US managers looking to set up a parallel fund structure in Europe to access EU investors will need to be mindful both of the substance requirements issued by the European and Securities and Markets Authority (ESMA) last summer (here and here), and any specific substance requirements imposed by the regulator in the relevant EU Member State.

In particular, ESMA has warned against the use of delegation and other arrangements which give rise to the creation of ‘letter-box’ entities. Brexit is looming and there is clearly a desire by certain Member States to protect their domestic fund industries.  As a result of this, with the regulators in the key jurisdictions (such as Luxembourg and Ireland) having their hands tied to a certain extent by wider EU policy, they will be taking a much more rigorous approach in their appraisal of authorisation applications.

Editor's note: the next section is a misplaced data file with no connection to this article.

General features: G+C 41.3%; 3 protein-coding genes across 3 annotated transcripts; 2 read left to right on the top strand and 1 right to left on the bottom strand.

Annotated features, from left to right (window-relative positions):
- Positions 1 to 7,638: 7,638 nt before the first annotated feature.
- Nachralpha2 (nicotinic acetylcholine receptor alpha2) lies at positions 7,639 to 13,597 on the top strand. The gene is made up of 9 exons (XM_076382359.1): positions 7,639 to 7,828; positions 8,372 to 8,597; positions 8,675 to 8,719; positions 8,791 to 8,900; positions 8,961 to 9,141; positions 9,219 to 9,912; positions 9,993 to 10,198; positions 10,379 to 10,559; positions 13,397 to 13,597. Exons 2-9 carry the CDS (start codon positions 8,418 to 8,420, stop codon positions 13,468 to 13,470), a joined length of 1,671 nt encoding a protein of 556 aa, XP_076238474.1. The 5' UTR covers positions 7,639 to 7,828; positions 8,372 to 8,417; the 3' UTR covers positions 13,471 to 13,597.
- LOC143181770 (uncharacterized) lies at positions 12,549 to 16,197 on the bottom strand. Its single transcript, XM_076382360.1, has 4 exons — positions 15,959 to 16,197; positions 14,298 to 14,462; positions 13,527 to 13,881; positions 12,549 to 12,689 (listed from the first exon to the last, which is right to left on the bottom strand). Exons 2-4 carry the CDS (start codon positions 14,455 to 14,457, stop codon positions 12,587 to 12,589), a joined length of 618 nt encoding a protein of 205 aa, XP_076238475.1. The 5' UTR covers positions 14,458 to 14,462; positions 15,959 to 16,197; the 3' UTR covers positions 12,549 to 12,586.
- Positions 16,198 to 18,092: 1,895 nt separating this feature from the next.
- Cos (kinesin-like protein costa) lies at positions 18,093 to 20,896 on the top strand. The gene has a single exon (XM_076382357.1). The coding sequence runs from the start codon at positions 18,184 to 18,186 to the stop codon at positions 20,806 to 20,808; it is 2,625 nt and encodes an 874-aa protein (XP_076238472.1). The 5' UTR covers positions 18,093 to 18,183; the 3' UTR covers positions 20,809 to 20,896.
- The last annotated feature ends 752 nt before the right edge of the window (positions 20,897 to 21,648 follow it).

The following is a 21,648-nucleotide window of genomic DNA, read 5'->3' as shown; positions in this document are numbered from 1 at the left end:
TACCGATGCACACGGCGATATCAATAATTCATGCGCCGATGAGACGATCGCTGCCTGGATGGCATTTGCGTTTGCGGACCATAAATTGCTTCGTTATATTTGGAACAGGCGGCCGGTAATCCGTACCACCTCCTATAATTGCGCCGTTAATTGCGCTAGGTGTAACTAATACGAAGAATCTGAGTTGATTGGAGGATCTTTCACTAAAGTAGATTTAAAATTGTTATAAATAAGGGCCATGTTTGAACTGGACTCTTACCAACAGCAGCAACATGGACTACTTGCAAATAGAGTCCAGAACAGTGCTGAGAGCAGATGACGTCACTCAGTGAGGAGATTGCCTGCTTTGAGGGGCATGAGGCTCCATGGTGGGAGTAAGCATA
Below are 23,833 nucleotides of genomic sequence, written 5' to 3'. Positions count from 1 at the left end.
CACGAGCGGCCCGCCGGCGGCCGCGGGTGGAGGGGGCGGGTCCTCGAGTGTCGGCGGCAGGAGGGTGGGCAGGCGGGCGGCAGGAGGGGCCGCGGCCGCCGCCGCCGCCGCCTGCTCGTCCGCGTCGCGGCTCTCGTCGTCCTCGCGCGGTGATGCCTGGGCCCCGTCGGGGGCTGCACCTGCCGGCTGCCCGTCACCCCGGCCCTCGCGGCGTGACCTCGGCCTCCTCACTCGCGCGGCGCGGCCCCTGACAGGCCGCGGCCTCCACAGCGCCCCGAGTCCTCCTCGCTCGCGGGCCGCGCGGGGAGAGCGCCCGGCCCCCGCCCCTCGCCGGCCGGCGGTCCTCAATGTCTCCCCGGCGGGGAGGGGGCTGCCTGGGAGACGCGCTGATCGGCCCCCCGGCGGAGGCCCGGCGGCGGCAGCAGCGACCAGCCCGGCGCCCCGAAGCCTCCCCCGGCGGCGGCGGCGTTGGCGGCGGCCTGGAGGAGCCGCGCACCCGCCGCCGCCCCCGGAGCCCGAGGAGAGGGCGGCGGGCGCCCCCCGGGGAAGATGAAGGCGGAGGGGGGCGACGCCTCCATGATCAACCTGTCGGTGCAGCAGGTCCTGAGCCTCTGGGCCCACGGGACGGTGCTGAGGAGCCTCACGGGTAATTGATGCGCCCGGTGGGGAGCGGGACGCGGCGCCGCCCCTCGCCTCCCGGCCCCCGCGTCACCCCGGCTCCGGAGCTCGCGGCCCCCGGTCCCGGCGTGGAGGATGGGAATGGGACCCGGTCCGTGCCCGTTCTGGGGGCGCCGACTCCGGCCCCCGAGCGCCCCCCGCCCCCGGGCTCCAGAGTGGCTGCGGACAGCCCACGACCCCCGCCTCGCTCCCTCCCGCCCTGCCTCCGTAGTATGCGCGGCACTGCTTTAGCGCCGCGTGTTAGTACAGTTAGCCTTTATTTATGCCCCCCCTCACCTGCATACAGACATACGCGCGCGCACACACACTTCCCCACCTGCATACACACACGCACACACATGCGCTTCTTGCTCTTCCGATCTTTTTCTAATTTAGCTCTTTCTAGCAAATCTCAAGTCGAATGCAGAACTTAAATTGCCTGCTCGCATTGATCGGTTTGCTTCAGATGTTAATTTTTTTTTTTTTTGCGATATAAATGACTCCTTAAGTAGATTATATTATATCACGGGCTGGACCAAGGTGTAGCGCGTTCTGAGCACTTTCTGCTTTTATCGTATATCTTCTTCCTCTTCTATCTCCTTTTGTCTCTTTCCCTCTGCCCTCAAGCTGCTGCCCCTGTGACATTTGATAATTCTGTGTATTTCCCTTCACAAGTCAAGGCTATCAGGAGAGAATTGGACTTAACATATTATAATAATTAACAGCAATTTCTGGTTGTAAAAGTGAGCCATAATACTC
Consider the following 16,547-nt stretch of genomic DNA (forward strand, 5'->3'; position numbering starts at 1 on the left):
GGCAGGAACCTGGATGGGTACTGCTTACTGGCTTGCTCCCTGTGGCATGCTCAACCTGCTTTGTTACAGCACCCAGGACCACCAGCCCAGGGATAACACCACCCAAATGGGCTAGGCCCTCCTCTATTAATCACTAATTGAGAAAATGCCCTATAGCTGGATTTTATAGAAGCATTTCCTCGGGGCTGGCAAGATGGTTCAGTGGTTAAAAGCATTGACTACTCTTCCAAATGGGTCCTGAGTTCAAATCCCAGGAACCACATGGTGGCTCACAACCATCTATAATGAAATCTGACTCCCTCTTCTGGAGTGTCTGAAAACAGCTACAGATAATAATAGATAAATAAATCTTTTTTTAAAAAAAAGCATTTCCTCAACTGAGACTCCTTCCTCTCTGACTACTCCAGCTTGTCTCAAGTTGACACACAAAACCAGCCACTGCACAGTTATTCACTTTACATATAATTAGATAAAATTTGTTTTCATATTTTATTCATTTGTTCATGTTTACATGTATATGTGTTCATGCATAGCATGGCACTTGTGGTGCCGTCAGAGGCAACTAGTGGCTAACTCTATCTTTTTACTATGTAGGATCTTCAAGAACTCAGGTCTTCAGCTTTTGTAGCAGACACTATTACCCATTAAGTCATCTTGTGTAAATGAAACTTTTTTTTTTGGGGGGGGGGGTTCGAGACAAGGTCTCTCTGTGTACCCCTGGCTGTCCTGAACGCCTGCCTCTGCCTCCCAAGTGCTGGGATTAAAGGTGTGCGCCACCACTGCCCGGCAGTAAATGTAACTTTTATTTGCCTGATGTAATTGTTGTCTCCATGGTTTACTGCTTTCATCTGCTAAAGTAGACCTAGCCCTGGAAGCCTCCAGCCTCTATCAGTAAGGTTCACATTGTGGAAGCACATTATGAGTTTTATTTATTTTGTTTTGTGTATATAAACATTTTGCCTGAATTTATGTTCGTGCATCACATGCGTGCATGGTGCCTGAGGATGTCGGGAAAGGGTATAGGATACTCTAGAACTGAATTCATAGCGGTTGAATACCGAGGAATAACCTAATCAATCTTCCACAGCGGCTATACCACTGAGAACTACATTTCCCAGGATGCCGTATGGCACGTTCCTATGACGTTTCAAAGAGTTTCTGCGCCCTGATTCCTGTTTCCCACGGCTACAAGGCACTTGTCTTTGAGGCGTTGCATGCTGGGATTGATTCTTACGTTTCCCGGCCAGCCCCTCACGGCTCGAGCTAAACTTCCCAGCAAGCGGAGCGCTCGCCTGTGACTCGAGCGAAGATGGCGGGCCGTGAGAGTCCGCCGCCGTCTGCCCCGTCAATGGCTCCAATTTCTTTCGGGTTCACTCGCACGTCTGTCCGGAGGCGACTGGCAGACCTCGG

Historically, Luxembourg has been dominated by European players, but it is increasingly attracting international managers looking to launch into the European market. A circular (18/698) published on 23 August 2018 by the Luxembourg regulator (CSSF) sets out detailed requirements regarding the shareholding structure, capital, management bodies, central administration and internal governance arrangements of fund management companies, and rules governing the delegation of key functions. 

  1. Can a US fund manager advise a European fund from the US, or market a US fund in Europe, without being authorised in the fund’s home state?

The issue of whether or not the activity of placing funds, or advising a fund from a third country, falls within the scope of The Markets in Financial Instruments Directive (known as ‘MiFID’) has been nudged under the spotlight since the Brexit referendum. This question (which is equally relevant to US fund managers) is likely to come under increasing regulatory scrutiny. Some larger EU investors have already queried the regulatory status of certain UK-based managers’ marketing teams, and we can foresee the same question being asked of US-based managers in the future.